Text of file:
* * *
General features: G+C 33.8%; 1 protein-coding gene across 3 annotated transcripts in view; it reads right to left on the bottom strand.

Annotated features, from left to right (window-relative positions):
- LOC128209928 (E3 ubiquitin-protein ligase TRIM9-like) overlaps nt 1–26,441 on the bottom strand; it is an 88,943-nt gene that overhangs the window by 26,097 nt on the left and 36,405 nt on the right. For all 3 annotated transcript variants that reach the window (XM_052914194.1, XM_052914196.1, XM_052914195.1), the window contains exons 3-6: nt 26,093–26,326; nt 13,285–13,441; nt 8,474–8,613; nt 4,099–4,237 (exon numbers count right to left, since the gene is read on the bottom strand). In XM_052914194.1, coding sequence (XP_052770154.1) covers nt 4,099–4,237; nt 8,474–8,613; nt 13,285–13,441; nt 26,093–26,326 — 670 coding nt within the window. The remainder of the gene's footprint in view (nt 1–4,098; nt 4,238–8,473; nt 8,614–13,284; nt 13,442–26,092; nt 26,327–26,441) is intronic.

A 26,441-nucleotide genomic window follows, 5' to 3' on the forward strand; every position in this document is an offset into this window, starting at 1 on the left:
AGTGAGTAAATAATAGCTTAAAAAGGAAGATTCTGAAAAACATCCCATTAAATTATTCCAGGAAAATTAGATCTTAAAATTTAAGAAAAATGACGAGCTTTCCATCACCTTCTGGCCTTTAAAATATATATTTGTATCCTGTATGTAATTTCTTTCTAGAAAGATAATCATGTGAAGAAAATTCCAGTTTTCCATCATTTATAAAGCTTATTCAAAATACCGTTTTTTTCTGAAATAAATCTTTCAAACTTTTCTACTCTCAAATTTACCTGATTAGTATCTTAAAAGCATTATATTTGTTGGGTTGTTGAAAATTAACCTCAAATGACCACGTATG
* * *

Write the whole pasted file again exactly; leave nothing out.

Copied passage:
General features: G+C 33.8%; 1 protein-coding gene across 3 annotated transcripts in view; it reads right to left on the bottom strand.

Annotated features, from left to right (window-relative positions):
- LOC128209928 (E3 ubiquitin-protein ligase TRIM9-like) overlaps nt 1–26,441 on the bottom strand; it is an 88,943-nt gene that overhangs the window by 26,097 nt on the left and 36,405 nt on the right. For all 3 annotated transcript variants that reach the window (XM_052914194.1, XM_052914196.1, XM_052914195.1), the window contains exons 3-6: nt 26,093–26,326; nt 13,285–13,441; nt 8,474–8,613; nt 4,099–4,237 (exon numbers count right to left, since the gene is read on the bottom strand). In XM_052914194.1, coding sequence (XP_052770154.1) covers nt 4,099–4,237; nt 8,474–8,613; nt 13,285–13,441; nt 26,093–26,326 — 670 coding nt within the window. The remainder of the gene's footprint in view (nt 1–4,098; nt 4,238–8,473; nt 8,614–13,284; nt 13,442–26,092; nt 26,327–26,441) is intronic.

A 26,441-nucleotide genomic window follows, 5' to 3' on the forward strand; every position in this document is an offset into this window, starting at 1 on the left:
AGTGAGTAAATAATAGCTTAAAAAGGAAGATTCTGAAAAACATCCCATTAAATTATTCCAGGAAAATTAGATCTTAAAATTTAAGAAAAATGACGAGCTTTCCATCACCTTCTGGCCTTTAAAATATATATTTGTATCCTGTATGTAATTTCTTTCTAGAAAGATAATCATGTGAAGAAAATTCCAGTTTTCCATCATTTATAAAGCTTATTCAAAATACCGTTTTTTTCTGAAATAAATCTTTCAAACTTTTCTACTCTCAAATTTACCTGATTAGTATCTTAAAAGCATTATATTTGTTGGGTTGTTGAAAATTAACCTCAAATGACCACGTATG